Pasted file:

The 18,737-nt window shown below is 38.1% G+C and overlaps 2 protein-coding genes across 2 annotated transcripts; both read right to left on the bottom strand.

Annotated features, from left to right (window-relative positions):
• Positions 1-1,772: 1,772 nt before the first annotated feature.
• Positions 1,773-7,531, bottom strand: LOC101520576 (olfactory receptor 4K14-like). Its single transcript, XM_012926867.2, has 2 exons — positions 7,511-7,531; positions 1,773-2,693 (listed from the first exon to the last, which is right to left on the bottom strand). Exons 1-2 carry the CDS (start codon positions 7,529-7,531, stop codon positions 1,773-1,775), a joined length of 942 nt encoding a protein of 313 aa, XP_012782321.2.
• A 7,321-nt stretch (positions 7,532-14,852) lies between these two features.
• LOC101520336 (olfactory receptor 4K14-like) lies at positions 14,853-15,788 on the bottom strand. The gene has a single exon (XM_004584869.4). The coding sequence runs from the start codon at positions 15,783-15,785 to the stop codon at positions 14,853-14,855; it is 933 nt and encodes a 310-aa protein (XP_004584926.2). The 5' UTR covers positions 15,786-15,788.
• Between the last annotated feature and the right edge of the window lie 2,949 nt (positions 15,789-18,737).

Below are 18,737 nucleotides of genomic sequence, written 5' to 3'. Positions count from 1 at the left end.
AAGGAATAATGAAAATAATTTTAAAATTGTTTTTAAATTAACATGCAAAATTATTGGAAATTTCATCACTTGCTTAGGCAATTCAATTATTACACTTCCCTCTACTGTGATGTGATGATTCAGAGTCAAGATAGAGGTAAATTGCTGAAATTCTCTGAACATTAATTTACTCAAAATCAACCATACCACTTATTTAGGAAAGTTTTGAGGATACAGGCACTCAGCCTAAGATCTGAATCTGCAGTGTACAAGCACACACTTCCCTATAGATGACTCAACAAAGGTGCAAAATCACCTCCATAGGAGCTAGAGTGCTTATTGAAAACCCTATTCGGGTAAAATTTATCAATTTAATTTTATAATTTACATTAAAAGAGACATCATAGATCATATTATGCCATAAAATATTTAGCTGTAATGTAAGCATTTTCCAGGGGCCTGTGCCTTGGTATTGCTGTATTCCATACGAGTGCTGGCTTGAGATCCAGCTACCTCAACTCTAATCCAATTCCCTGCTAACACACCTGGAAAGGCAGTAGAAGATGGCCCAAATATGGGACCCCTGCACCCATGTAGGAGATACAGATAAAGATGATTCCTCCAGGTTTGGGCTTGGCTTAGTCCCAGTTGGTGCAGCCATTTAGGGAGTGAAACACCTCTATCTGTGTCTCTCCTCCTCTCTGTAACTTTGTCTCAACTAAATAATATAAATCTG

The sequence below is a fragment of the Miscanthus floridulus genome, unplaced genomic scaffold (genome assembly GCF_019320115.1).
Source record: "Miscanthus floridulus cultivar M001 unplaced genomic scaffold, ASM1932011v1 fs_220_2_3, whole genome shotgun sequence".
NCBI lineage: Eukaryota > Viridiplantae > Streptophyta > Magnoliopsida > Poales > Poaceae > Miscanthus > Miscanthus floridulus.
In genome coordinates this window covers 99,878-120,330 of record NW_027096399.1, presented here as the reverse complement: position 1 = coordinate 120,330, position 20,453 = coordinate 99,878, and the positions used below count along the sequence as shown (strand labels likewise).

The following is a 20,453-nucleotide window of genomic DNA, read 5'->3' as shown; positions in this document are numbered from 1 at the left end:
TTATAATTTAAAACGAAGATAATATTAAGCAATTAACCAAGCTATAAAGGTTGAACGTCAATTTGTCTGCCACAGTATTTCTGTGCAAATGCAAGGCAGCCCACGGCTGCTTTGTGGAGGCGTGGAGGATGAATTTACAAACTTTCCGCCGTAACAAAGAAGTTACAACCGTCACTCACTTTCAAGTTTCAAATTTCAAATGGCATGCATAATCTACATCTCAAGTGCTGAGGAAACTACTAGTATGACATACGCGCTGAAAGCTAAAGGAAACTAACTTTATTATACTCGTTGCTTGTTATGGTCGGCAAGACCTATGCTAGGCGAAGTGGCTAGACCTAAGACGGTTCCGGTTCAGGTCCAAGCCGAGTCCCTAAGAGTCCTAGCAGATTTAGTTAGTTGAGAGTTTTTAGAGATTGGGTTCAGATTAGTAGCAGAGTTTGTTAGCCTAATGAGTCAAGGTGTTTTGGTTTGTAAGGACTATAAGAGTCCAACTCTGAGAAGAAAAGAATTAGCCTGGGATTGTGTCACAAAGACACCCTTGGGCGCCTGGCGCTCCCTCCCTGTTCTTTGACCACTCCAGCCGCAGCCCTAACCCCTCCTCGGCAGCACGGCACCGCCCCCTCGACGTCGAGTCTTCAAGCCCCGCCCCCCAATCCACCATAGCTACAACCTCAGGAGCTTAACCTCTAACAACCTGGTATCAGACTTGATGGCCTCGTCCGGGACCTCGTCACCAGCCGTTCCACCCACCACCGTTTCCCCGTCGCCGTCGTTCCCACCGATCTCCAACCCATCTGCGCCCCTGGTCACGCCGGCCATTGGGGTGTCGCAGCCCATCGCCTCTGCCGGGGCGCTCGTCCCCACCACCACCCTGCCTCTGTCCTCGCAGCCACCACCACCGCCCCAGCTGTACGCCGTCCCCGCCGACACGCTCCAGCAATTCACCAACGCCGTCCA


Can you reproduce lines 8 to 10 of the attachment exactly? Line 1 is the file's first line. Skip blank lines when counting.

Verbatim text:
Below are 18,737 nucleotides of genomic sequence, written 5' to 3'. Positions count from 1 at the left end.
AAGGAATAATGAAAATAATTTTAAAATTGTTTTTAAATTAACATGCAAAATTATTGGAAATTTCATCACTTGCTTAGGCAATTCAATTATTACACTTCCCTCTACTGTGATGTGATGATTCAGAGTCAAGATAGAGGTAAATTGCTGAAATTCTCTGAACATTAATTTACTCAAAATCAACCATACCACTTATTTAGGAAAGTTTTGAGGATACAGGCACTCAGCCTAAGATCTGAATCTGCAGTGTACAAGCACACACTTCCCTATAGATGACTCAACAAAGGTGCAAAATCACCTCCATAGGAGCTAGAGTGCTTATTGAAAACCCTATTCGGGTAAAATTTATCAATTTAATTTTATAATTTACATTAAAAGAGACATCATAGATCATATTATGCCATAAAATATTTAGCTGTAATGTAAGCATTTTCCAGGGGCCTGTGCCTTGGTATTGCTGTATTCCATACGAGTGCTGGCTTGAGATCCAGCTACCTCAACTCTAATCCAATTCCCTGCTAACACACCTGGAAAGGCAGTAGAAGATGGCCCAAATATGGGACCCCTGCACCCATGTAGGAGATACAGATAAAGATGATTCCTCCAGGTTTGGGCTTGGCTTAGTCCCAGTTGGTGCAGCCATTTAGGGAGTGAAACACCTCTATCTGTGTCTCTCCTCCTCTCTGTAACTTTGTCTCAACTAAATAATATAAATCTG

The sequence below is a fragment of the Miscanthus floridulus genome, unplaced genomic scaffold (genome assembly GCF_019320115.1).